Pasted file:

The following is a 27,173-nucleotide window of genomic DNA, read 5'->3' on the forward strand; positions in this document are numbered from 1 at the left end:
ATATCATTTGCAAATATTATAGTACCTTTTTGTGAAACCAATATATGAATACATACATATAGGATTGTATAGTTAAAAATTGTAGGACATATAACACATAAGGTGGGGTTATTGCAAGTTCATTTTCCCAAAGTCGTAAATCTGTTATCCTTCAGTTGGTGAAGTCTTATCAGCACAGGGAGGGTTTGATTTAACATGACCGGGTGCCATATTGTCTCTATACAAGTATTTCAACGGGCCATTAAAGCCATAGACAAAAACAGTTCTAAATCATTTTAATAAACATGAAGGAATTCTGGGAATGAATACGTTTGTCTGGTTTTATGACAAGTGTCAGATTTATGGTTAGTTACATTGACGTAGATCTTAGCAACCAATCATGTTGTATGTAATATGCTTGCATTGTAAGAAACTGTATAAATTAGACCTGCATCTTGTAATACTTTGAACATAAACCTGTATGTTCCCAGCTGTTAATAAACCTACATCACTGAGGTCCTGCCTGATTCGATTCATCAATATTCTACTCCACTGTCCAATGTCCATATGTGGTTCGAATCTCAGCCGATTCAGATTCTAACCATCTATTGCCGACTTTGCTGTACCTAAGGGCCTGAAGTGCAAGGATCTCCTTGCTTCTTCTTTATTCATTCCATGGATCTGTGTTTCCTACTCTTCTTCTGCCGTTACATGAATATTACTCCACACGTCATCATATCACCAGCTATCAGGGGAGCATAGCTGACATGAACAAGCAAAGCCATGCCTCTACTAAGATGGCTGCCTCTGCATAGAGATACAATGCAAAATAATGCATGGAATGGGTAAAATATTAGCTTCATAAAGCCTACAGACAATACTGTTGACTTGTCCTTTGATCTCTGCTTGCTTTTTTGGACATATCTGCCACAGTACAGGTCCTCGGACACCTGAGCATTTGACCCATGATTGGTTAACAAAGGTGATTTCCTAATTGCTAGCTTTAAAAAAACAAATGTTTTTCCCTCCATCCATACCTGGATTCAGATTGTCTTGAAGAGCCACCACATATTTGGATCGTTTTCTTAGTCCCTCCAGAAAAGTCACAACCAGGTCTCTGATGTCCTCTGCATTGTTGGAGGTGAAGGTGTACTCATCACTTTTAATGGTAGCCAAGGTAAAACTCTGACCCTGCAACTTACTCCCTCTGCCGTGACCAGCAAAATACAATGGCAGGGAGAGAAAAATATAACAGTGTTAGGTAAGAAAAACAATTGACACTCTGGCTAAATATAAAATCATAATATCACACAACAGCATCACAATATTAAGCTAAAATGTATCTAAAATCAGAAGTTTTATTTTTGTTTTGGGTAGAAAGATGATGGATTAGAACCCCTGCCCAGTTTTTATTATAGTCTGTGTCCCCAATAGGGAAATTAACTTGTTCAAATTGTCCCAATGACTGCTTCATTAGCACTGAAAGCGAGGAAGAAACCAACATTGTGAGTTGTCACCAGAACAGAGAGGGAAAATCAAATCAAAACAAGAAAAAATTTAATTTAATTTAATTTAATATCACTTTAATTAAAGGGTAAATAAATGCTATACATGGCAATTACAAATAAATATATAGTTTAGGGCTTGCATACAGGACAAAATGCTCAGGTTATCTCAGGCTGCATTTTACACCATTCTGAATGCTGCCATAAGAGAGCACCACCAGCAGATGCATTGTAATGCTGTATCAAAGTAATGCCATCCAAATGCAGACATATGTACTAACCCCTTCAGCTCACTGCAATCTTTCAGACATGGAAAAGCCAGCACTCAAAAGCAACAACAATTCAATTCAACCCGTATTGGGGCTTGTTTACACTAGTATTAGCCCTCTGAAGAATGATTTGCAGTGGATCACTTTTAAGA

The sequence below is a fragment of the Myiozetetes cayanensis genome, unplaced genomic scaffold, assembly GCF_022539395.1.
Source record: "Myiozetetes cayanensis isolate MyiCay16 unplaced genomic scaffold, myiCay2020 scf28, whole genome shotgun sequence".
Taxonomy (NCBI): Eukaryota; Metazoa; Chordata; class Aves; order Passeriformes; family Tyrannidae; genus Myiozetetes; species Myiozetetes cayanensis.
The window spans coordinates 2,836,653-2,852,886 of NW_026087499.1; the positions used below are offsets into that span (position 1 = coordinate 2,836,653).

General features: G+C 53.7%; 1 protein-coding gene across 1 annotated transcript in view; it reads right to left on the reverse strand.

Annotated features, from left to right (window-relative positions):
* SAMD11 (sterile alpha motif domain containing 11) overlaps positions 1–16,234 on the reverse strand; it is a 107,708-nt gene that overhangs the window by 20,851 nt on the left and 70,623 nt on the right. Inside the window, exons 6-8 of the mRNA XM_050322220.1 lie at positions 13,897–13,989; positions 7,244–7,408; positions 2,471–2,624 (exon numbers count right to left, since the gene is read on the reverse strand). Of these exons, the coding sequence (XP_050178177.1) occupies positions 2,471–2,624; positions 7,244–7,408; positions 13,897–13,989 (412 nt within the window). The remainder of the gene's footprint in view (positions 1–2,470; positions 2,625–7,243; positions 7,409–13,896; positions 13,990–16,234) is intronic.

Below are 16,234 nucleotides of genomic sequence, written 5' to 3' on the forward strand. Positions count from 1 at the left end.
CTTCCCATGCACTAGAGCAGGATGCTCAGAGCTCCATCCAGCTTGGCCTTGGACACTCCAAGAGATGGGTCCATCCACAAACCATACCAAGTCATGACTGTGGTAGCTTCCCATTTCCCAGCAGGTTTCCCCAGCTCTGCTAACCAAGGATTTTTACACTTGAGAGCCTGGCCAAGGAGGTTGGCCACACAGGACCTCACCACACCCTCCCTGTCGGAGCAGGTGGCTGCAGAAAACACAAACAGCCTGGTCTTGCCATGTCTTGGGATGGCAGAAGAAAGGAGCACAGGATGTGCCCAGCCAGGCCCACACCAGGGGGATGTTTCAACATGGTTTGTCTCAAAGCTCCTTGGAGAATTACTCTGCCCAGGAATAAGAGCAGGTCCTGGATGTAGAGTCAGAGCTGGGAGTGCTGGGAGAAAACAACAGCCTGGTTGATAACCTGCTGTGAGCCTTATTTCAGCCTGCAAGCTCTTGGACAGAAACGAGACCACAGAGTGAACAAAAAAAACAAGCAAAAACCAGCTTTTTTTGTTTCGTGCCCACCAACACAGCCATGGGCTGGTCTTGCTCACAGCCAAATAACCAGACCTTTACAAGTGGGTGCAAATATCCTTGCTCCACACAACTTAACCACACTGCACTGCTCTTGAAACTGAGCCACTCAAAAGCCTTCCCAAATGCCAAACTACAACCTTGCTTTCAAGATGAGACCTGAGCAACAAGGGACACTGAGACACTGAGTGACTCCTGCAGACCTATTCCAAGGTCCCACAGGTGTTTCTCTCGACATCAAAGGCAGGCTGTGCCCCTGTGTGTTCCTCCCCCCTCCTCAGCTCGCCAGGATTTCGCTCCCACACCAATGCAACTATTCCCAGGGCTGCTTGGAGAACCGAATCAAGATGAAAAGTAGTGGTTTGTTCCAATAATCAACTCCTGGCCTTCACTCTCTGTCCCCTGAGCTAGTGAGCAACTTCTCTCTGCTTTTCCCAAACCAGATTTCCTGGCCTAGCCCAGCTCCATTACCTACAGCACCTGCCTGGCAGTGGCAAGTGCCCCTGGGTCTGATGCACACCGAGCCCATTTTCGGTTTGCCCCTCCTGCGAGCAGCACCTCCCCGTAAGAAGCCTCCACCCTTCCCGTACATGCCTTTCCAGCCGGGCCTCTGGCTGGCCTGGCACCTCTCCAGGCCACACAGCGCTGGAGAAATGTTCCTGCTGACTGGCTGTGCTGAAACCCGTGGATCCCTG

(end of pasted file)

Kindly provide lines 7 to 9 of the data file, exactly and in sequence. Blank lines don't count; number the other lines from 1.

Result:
General features: G+C 53.7%; 1 protein-coding gene across 1 annotated transcript in view; it reads right to left on the reverse strand.

Annotated features, from left to right (window-relative positions):
* SAMD11 (sterile alpha motif domain containing 11) overlaps positions 1–16,234 on the reverse strand; it is a 107,708-nt gene that overhangs the window by 20,851 nt on the left and 70,623 nt on the right. Inside the window, exons 6-8 of the mRNA XM_050322220.1 lie at positions 13,897–13,989; positions 7,244–7,408; positions 2,471–2,624 (exon numbers count right to left, since the gene is read on the reverse strand). Of these exons, the coding sequence (XP_050178177.1) occupies positions 2,471–2,624; positions 7,244–7,408; positions 13,897–13,989 (412 nt within the window). The remainder of the gene's footprint in view (positions 1–2,470; positions 2,625–7,243; positions 7,409–13,896; positions 13,990–16,234) is intronic.